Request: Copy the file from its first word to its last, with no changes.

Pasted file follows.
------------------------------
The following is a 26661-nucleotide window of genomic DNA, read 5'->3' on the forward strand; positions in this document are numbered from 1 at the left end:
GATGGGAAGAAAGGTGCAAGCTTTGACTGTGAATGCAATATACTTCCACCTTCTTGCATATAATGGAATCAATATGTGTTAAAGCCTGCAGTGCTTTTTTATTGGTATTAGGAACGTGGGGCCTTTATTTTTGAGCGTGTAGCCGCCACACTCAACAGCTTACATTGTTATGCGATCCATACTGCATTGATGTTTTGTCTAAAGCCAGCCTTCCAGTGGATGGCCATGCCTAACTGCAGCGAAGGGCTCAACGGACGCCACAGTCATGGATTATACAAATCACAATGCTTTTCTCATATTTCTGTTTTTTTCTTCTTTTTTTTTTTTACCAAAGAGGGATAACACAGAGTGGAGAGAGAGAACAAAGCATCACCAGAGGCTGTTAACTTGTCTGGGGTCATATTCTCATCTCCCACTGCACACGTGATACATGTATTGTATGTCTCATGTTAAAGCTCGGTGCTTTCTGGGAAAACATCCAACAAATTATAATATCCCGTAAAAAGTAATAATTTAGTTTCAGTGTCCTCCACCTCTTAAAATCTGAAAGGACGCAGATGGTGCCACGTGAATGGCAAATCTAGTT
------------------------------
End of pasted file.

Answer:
The following is a 26661-nucleotide window of genomic DNA, read 5'->3' on the forward strand; positions in this document are numbered from 1 at the left end:
GATGGGAAGAAAGGTGCAAGCTTTGACTGTGAATGCAATATACTTCCACCTTCTTGCATATAATGGAATCAATATGTGTTAAAGCCTGCAGTGCTTTTTTATTGGTATTAGGAACGTGGGGCCTTTATTTTTGAGCGTGTAGCCGCCACACTCAACAGCTTACATTGTTATGCGATCCATACTGCATTGATGTTTTGTCTAAAGCCAGCCTTCCAGTGGATGGCCATGCCTAACTGCAGCGAAGGGCTCAACGGACGCCACAGTCATGGATTATACAAATCACAATGCTTTTCTCATATTTCTGTTTTTTTCTTCTTTTTTTTTTTTACCAAAGAGGGATAACACAGAGTGGAGAGAGAGAACAAAGCATCACCAGAGGCTGTTAACTTGTCTGGGGTCATATTCTCATCTCCCACTGCACACGTGATACATGTATTGTATGTCTCATGTTAAAGCTCGGTGCTTTCTGGGAAAACATCCAACAAATTATAATATCCCGTAAAAAGTAATAATTTAGTTTCAGTGTCCTCCACCTCTTAAAATCTGAAAGGACGCAGATGGTGCCACGTGAATGGCAAATCTAGTT